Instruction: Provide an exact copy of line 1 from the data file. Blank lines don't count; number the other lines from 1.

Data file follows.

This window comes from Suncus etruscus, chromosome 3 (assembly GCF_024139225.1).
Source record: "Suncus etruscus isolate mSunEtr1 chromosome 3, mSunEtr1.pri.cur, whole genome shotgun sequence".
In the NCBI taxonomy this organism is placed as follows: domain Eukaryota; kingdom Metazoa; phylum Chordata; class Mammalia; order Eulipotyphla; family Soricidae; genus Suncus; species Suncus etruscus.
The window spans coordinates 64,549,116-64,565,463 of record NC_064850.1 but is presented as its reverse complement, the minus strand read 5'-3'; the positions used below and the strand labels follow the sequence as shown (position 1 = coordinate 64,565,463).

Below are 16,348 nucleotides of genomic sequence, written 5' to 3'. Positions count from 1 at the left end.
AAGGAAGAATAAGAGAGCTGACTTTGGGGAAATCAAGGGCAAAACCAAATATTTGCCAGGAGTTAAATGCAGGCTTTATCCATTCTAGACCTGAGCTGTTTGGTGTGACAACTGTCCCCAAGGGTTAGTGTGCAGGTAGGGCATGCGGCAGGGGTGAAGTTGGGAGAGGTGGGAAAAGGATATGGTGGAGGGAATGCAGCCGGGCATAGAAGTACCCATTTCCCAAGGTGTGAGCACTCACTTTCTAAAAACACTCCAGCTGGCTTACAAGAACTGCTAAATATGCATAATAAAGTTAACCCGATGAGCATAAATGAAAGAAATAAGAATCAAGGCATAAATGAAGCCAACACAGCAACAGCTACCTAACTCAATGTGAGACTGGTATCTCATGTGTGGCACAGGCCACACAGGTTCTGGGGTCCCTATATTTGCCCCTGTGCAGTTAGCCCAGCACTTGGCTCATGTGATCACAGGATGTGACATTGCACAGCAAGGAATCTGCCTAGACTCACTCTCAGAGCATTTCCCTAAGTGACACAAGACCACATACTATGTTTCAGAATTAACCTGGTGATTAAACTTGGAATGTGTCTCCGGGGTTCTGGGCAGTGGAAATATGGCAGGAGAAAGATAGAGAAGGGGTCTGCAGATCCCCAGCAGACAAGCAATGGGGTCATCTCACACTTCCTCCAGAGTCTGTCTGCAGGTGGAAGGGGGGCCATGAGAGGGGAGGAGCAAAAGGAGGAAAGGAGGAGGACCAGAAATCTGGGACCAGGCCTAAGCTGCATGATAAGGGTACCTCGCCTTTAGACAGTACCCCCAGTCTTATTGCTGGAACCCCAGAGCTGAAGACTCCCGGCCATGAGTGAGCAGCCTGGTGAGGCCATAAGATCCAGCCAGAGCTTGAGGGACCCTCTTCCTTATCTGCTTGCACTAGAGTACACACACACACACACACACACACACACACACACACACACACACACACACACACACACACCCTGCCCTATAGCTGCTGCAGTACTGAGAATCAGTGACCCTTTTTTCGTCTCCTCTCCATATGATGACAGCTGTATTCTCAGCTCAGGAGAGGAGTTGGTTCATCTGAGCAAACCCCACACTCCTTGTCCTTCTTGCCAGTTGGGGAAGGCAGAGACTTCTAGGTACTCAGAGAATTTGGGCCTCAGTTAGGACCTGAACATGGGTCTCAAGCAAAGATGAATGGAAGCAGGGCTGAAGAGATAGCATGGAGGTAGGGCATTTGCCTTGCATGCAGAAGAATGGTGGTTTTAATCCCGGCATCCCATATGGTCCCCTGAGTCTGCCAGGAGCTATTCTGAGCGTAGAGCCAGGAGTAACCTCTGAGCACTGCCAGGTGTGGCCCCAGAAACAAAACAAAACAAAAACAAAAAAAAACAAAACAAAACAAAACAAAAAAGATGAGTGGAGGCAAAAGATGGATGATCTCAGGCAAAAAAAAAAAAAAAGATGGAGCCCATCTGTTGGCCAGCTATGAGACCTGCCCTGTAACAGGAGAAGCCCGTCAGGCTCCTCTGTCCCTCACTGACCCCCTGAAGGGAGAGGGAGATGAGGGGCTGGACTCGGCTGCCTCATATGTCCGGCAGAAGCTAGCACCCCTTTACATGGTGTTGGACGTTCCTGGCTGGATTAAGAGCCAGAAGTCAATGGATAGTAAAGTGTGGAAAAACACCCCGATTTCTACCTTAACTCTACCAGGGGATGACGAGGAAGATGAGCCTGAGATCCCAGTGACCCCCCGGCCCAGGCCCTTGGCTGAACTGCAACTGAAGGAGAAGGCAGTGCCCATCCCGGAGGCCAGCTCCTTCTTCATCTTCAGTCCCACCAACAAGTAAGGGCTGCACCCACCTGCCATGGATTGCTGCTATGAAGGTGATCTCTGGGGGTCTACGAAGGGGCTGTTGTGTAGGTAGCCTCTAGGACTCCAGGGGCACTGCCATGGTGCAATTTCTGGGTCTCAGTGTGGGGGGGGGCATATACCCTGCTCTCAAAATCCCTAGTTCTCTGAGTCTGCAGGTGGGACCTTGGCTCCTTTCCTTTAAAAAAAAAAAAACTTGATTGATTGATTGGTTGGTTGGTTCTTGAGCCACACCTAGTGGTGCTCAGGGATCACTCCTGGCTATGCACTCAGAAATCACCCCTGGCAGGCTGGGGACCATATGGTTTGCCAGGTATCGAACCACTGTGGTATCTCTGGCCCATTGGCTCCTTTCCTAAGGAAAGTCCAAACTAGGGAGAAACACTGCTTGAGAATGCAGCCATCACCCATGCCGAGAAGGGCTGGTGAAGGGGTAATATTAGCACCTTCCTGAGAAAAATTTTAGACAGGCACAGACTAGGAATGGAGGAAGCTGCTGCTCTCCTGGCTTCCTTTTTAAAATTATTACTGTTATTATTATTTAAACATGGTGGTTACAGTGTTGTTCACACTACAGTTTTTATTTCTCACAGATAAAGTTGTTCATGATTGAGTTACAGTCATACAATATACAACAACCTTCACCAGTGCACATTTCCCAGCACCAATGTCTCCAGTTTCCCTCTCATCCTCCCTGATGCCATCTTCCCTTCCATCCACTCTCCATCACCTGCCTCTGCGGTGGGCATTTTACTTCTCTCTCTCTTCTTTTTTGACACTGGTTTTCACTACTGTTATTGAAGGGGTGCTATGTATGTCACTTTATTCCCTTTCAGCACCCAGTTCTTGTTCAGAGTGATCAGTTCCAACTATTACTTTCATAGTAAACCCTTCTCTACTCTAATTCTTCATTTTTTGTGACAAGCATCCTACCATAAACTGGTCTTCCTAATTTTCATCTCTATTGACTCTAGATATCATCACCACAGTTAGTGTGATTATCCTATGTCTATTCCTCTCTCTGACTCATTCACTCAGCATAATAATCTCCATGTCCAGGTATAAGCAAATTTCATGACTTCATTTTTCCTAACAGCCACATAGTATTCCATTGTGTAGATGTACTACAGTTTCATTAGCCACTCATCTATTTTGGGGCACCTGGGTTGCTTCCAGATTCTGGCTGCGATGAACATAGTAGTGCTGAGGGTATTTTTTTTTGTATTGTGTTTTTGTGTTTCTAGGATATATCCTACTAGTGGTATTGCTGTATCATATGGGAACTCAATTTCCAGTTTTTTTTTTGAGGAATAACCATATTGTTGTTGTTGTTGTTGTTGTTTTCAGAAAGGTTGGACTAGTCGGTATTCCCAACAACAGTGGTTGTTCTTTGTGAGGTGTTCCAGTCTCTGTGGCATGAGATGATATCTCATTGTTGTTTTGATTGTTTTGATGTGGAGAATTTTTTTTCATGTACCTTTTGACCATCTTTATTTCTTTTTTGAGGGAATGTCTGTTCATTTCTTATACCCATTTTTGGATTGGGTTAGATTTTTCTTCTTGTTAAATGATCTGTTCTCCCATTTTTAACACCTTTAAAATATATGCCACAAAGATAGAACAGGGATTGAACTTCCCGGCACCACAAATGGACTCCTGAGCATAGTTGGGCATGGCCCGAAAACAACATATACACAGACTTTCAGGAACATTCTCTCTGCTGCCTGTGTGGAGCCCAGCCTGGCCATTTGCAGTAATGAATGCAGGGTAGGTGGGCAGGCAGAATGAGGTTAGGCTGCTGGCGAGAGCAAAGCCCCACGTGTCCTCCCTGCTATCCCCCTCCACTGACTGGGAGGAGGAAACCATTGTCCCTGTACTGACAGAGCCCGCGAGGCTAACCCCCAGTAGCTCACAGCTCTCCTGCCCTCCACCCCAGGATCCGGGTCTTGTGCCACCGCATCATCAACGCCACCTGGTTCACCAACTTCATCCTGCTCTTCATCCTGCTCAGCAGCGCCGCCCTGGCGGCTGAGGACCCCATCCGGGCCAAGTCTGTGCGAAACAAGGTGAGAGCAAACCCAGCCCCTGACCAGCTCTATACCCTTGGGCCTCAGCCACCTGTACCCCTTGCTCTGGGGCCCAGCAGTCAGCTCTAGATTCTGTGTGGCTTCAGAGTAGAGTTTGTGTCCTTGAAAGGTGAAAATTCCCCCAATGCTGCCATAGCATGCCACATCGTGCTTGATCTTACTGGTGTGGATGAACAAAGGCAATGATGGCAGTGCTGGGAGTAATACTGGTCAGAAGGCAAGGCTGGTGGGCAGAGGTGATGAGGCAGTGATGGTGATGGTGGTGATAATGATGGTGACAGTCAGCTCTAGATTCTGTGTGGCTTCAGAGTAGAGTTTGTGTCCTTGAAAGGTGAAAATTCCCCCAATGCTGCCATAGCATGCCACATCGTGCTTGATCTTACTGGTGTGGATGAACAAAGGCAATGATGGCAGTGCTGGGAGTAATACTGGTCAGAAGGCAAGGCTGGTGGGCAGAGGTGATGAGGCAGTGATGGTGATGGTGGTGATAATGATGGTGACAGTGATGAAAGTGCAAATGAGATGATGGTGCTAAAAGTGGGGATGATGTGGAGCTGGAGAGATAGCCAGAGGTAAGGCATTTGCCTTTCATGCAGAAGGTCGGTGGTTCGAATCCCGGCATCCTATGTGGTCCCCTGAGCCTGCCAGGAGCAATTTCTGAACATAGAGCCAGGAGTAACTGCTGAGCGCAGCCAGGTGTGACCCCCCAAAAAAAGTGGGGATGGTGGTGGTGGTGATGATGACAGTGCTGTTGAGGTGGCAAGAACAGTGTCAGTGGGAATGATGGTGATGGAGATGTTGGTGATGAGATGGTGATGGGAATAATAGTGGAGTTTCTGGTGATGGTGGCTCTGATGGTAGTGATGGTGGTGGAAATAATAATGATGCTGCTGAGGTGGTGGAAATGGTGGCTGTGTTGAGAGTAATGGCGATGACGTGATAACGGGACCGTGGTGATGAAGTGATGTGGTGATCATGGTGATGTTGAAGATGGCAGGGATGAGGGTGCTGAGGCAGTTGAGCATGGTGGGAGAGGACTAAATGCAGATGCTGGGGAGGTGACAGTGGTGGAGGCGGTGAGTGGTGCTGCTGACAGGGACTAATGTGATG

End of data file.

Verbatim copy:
This window comes from Suncus etruscus, chromosome 3 (assembly GCF_024139225.1).